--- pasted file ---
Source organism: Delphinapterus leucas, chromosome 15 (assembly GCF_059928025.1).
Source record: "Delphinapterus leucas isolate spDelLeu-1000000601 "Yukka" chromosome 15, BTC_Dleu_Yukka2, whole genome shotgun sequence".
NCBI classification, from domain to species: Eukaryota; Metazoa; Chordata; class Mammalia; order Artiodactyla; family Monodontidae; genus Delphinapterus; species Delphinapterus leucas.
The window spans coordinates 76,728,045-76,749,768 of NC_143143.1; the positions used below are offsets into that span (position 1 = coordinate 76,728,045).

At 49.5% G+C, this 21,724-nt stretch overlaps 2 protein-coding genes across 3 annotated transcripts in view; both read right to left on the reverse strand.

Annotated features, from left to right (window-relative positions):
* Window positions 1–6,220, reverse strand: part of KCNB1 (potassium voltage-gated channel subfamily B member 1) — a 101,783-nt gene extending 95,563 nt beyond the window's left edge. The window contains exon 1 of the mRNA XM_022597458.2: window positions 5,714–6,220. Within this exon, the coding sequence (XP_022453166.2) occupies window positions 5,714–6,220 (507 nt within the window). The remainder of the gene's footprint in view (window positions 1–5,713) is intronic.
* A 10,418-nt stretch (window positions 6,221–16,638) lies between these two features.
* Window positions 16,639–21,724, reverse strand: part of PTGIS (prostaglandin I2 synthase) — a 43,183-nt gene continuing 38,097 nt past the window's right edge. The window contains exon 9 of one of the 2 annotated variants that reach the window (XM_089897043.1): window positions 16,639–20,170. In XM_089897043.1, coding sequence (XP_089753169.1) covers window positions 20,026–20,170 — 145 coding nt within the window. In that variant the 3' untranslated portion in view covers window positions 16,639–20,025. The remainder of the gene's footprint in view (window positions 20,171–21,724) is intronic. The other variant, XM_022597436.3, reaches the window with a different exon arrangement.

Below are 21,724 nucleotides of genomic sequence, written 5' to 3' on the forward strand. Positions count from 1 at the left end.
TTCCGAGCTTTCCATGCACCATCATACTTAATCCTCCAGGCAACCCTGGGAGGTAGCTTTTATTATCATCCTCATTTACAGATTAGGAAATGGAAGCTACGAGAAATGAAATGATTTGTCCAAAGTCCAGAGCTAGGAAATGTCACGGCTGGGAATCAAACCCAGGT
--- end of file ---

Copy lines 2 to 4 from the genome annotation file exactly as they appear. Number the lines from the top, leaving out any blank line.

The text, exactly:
Source record: "Delphinapterus leucas isolate spDelLeu-1000000601 "Yukka" chromosome 15, BTC_Dleu_Yukka2, whole genome shotgun sequence".
NCBI classification, from domain to species: Eukaryota; Metazoa; Chordata; class Mammalia; order Artiodactyla; family Monodontidae; genus Delphinapterus; species Delphinapterus leucas.
The window spans coordinates 76,728,045-76,749,768 of NC_143143.1; the positions used below are offsets into that span (position 1 = coordinate 76,728,045).